Corporations & Whack-A-Mole

Joseph Heller wrote in his novel, Good as Gold, “The most advanced and penultimate stage of civilization is attained when chaos masquerades as order.”

I’m pretty sure we’ve already arrived.

I recently worked inside a major corporation for the ten thousandth time as visitor, consultant, friend, confidant and teacher. This always starts well and I usually get more coaching requests because people sincerely want more of the initial experience of creativity, freedom and possibility.  I was physically inside the system more than usual and had a blinding insight. Every day, I noticed that regardless of what was going on, there were always frequent, surprising and dramatic interruptions; each time, all order disappeared.

I asked myself, “What is really going on…it never stops…”

A voice in my head popped up and said, “It’s just like Chuck E. Cheese and Whack-A-Mole.” Chuck E. Cheese is a children’s pizza and arcade game place I visited with my daughters when they were small.  It was my first experience with Whack-A-Mole, a game I came to love and hate at the same time.  Small plastic moles pop up out of a flat surface and your job is to whack them back into the hole with a wooden club. Soon, several pop up at the same time, and as fast as you go, you can never hit them all back down at the same time. Then, the game ends and for another ticket you can start again. After a year, I stopped playing the game. I didn’t want to play a game I couldn’t win.

Corporations in their advertising and public relations present an ordered world of organization, measurement, products and results. They offer an image of effective performance and logical decision making unlike the images they create of government or non-profits which don’t have the profit motive to bring order out of chaos.

Now, after forty three years visiting corporations, I see that the corporate world pretends to be reasonable but is really Whack-A-Mole in disguise.  It is Joseph Heller’s “Chaos Masquerading as Order in some advanced and penultimate stage of civilization.” At the same time people are rewarded for acting like they are sane and suppressed or punished for acting like they are playing Whackamole.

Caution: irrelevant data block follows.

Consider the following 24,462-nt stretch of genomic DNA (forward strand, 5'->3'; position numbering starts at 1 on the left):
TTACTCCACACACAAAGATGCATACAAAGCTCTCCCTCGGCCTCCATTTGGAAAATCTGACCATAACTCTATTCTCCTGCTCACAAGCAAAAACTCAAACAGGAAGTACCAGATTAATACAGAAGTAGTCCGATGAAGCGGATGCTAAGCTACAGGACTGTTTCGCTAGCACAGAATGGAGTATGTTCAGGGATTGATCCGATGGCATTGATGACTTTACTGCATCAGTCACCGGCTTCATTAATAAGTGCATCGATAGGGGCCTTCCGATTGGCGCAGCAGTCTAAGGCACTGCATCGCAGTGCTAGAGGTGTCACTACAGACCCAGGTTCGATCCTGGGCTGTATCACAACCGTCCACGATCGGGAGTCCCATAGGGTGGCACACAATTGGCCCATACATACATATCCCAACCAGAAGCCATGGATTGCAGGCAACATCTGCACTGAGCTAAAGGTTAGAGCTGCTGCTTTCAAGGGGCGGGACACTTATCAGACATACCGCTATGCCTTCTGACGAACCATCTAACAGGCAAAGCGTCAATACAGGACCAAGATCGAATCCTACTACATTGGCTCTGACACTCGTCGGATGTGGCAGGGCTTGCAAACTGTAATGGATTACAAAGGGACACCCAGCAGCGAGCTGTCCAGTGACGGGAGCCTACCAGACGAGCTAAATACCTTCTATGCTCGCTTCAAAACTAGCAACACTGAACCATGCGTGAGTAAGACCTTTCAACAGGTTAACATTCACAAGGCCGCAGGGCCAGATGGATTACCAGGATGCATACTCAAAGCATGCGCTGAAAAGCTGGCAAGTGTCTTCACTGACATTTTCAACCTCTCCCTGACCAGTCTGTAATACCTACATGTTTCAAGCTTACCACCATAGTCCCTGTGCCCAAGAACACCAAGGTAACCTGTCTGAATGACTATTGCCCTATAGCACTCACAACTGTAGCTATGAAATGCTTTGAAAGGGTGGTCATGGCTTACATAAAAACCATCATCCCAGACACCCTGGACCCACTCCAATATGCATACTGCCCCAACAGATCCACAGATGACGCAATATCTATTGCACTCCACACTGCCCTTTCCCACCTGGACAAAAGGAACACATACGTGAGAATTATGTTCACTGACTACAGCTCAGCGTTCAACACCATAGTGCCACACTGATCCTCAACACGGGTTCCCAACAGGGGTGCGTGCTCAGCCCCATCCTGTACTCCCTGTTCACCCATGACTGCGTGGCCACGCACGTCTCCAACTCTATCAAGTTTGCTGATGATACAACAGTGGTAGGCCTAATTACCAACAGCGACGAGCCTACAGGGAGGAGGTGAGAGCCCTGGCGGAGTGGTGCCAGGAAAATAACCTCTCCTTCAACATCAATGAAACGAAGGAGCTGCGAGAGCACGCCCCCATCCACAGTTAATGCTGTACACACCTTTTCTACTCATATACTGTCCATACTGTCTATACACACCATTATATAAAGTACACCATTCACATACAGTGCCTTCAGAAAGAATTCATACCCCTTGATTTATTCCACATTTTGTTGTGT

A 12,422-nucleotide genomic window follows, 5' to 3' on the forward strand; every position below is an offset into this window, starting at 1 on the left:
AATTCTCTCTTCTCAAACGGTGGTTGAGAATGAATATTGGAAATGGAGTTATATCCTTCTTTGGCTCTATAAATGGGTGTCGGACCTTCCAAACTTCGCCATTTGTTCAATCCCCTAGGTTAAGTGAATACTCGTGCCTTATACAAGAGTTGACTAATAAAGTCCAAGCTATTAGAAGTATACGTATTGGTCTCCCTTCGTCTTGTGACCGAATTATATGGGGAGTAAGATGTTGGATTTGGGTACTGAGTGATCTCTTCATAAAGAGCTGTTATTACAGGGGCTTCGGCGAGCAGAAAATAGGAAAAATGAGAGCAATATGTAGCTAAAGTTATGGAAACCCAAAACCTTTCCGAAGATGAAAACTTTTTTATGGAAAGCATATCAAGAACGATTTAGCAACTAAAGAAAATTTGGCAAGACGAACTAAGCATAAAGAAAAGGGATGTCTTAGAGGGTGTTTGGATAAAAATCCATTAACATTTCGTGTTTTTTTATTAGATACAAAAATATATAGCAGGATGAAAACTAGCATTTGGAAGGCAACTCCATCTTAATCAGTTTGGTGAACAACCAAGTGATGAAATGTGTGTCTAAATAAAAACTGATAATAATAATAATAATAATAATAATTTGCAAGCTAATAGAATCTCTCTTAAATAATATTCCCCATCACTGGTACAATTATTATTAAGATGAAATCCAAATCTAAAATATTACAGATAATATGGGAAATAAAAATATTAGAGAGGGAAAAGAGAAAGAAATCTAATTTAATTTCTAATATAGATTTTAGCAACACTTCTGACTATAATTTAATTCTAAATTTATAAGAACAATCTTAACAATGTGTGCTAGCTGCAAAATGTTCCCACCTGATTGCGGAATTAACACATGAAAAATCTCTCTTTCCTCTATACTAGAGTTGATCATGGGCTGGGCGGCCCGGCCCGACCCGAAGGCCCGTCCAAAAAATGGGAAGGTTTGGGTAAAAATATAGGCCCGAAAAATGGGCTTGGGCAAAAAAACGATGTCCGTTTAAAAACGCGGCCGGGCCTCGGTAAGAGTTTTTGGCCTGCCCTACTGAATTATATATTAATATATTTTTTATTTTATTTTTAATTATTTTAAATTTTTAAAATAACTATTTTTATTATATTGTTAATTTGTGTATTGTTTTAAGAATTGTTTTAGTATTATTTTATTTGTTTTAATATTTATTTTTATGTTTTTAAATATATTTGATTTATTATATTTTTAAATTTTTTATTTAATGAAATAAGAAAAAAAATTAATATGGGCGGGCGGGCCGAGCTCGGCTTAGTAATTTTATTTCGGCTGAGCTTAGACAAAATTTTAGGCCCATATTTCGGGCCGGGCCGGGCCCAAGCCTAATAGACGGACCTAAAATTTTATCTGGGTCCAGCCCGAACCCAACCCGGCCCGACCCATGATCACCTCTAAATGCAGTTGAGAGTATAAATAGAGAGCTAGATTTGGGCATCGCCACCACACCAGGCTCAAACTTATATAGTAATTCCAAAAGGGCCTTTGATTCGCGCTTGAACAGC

Recent Moles to Whack included:

  • Discussions based on Illogical arguments or personal fears
  • Actions to avoid hierarchical response
  • Cancellations
  • Surprise criticism from bosses
  • New government regulations
  • Conversations about other people especially about their flaws.
  • Requests to cut costs
  • Resignations
  • Uncooperative departments sabotaging each other
  • Endless explanations about why something didn’t work
  • Complaints
  • Missed deadlines
  • Thwarted intentions
  • Undelivered communications
  • Failed expectations
  • Secrets Requests from  4000 miles away for compliance to unnecessary requests

If, in fact, we live in corporations where chaos masquerades as order, then what is winning? Is this some silly purgatory to which we sentence ourselves? Is it even possible to fix it or get out?

I think, in jest, that the only way to win is not to play.

One morning this week in the American Midwest, my client and I walked toward a beautifully designed office building for an intensive counseling session, both personal and business. On the grass was a Canadian Goose sitting on her eggs. In the middle of the path, a large male goose stood vigilant fiercely guarding the eggs and prospective mother. We walked slowly to the side but the goose came at us in a decisive and threatening way. We kept going and the goose reached for my colleague and bit her pocketbook. We retreated and walked around the building. We both felt like cowards and something wrong had just happened.

That afternoon on the way to lunch, the goose was waiting for us. We approached gingerly and stayed again to the side of the path. The goose came toward me fast and threatening. In the moment and without thinking, I attacked the goose swinging my briefcase with extreme force and roaring at the same time. The goose hesitated and retreated. We walked to the car and went to lunch.

We were victorious and without cowardly thought. We won and both felt great. There was no one to please, no authority to comply with. When it was over, it was over. The goose did what it was supposed to do and I did what I was supposed to.

And things have improved at work since our victory over the goose.

I am:

  • Noticing how timid my colleagues are
  • Saying NO much more than going along
  • Watching fake collaboration be as destructive as antagonism
  • Seeing that insistence on process is useless when being attacked
  • Noticing that there are Canadian Geese everywhere disguised as service providers
  • Practicing moment to moment vigilance in work and life as the better part of valor

I never thought I would feel grateful to a goose.

n.b.  Apologies for picking on corporations only. The argument extends to politics, government and communities.


Charles E. Smith has been a senior executive coach and leadership consultant in corporations and government agencies in the United States, Europe, andCanadasince 1969.  He graduated from the Boston Public Latin School and holds an A.B. from Harvard College, and M.B.A. from Harvard Business School, and a Ph.D. from Case Western Reserve University.  Dr. Smith also holds a certificate in Gestalt Methods from the Gestalt Institute of Cleveland.  He has taught at SirGeorge Williams University and McGill Centre for Management Education. 

His first book, The Merlin Factor: Keys to Corporate Kingdom was published in 1995 in US, UK, China, and Romania. Read his new book, Navigating from the Future: a Primer for Sustainable Transformation, available at Amazon.

Contact him at

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